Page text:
Abortion pills (actually two pills, taken separately) are not the same as emergency contraceptive pills; they’re different pharmaceuticals for different situations, and they’re affected by the recent Supreme Court decision.
While emergency contraceptive pills only work within three or five days of sexual activity, abortion pills are effective until around 11 weeks of pregnancy. Like surgical abortion, medical abortion is considered low risk and is preferred by some people for practical or personal reasons. Medical abortion is prescription only and requires an in-person or virtual visit with a healthcare provider.
There are many state-to-state differences in access to abortion, including medical abortion. Some states have outright bans with few or no exceptions. Some states restrict abortion based on the length of your pregnancy; some prohibit public funding or impose waiting times, which can be particularly costly if you have to travel for medication and care.
How much do medical abortions cost
Medical abortion is usually almost as expensive as a surgical abortion. In 2021, the median cost for U.S. patients who had to pay entirely out of pocket was $568 for medical abortion, $625 for first-trimester surgical abortion, and $775 for second-trimester surgical abortion, according to a study Advancing new standards in reproductive health.
Insurance coverage for abortion pills is patchy
Insurance provided by an employer or obtained through a health insurance exchange may or may not cover abortion services, including medical abortion. Ask your insurer what your policy covers; If you cannot obtain or use abortion drugs in your home state, also inquire about coverage in the state through which you would receive services.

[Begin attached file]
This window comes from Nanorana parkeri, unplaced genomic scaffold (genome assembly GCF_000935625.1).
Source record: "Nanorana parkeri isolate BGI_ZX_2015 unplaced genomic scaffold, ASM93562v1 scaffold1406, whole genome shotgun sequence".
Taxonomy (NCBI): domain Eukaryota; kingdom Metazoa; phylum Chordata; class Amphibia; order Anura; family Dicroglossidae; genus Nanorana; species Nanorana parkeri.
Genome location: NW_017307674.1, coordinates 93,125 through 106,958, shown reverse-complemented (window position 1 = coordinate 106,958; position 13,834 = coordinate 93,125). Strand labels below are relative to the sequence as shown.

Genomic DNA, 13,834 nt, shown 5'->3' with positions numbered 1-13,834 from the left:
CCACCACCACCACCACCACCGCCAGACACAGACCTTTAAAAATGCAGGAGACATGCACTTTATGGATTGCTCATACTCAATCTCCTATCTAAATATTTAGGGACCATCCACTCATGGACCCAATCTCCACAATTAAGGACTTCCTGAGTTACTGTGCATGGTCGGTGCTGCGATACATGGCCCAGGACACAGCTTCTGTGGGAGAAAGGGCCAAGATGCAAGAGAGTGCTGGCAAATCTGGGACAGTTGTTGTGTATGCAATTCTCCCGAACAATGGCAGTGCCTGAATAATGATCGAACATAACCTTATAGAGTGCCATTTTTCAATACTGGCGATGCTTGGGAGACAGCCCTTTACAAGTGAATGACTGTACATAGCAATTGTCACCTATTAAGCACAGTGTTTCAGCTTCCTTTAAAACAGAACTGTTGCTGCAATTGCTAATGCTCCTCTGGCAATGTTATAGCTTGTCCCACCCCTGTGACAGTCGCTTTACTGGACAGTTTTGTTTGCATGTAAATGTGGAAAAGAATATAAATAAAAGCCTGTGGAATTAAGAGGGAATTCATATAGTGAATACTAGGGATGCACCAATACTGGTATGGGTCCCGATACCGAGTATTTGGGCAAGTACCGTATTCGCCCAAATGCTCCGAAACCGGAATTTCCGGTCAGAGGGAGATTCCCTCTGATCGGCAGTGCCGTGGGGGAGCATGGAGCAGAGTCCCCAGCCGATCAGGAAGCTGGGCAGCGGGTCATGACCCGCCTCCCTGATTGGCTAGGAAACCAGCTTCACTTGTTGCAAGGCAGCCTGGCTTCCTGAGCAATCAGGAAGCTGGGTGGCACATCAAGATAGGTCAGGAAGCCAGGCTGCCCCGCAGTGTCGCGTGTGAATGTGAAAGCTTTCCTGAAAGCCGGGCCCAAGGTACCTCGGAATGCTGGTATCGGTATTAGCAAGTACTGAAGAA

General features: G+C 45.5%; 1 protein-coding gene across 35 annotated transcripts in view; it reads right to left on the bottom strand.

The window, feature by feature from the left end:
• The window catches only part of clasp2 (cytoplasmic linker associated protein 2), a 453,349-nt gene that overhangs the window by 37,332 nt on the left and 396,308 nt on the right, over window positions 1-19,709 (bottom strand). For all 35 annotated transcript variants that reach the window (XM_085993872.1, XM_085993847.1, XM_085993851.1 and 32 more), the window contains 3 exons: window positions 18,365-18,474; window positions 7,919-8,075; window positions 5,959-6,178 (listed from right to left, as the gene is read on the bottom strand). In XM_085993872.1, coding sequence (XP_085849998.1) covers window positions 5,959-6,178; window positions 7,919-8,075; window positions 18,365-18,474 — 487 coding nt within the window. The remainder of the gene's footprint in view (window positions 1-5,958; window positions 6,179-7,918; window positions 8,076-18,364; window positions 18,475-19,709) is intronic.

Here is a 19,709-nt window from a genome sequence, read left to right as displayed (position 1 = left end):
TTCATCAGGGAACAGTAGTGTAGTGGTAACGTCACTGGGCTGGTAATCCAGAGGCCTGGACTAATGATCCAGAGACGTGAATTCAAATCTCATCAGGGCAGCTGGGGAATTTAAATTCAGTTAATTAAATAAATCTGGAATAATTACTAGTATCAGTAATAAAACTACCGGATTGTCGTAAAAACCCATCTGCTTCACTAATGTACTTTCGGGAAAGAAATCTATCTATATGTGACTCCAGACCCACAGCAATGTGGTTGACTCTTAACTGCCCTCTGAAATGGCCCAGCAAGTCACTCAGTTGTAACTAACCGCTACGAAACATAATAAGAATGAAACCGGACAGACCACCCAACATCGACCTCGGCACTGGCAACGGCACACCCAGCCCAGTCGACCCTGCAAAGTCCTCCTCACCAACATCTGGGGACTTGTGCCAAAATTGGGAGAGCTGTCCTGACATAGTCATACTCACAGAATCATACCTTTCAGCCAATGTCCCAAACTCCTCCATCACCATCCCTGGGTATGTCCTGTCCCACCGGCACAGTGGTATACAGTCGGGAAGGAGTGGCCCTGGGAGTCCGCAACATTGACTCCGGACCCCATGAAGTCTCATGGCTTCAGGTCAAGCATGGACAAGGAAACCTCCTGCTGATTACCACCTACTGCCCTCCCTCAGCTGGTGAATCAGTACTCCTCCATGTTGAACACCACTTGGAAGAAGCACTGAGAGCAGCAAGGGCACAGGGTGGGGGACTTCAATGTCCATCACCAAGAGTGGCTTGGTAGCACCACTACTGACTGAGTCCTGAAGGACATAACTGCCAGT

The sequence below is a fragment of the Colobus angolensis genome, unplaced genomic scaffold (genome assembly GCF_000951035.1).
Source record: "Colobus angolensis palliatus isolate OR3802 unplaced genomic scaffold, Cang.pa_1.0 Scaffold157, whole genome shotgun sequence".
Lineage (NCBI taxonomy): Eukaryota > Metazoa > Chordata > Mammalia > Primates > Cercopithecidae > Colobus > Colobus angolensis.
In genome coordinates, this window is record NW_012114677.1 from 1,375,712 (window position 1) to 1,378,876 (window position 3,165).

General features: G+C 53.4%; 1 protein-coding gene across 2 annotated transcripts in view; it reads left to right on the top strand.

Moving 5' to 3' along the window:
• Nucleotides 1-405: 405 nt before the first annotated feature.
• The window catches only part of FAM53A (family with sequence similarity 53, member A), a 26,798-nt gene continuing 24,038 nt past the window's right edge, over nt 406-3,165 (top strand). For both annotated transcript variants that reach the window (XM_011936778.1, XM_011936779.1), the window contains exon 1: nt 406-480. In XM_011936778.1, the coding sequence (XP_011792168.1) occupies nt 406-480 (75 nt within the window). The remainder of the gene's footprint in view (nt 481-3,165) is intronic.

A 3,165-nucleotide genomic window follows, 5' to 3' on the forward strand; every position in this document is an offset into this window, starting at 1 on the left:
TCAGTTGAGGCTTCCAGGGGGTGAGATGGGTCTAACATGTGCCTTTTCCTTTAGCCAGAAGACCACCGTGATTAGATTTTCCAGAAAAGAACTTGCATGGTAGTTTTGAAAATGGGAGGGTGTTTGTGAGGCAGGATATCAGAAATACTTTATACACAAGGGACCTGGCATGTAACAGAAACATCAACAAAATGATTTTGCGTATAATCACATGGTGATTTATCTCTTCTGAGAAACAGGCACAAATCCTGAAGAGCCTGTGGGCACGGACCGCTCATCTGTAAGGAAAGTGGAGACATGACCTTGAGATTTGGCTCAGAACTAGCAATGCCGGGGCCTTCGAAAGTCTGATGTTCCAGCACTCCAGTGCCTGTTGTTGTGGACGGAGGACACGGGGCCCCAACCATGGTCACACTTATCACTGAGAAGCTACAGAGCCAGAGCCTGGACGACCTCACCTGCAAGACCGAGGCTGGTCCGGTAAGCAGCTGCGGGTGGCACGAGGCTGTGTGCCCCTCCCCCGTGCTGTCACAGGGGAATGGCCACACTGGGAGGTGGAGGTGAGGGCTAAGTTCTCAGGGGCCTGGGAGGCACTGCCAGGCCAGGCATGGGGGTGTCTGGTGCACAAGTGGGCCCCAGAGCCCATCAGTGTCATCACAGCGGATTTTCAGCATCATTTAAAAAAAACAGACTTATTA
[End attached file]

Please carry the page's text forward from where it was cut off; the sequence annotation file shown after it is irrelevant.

Medicaid covers all or most “medically necessary abortions” in only about 16 states. Ask your state’s Medicaid office if abortion is covered and if so, what restrictions might apply.
Online guides can help you get information and medication
Traveling to another state for an abortion is likely to be complicated, time-consuming and expensive. Be aware that getting an interstate abortion — whether medical or surgical — may be illegal for residents of your home state.
That said, many services are available to help people overcome the medical, financial, logistical, and legal challenges of obtaining and safely using abortion pills. Here are some resources:
- There is at least one Family Planning Health Center in every state and the District of Columbia. Many clinics that have been blocked by their states from providing medical or surgical abortions still offer valuable information and counseling as well as contraceptive care.
- Abortion search and Ineedana can help you find an abortion provider nearest you, although some people may have to travel hundreds of miles.
- National Abortion Federation Helpline Fund provides abortion referrals and financial assistance.
- Some abortion information providers describe strategies that may be illegal in your state. The Repro Legal Helpline offers legal advice on self-managed medical abortions.
- The National Network of Abortion Funds provides information on local and national organizations offering financial and logistical assistance for abortion services, travel, and associated costs.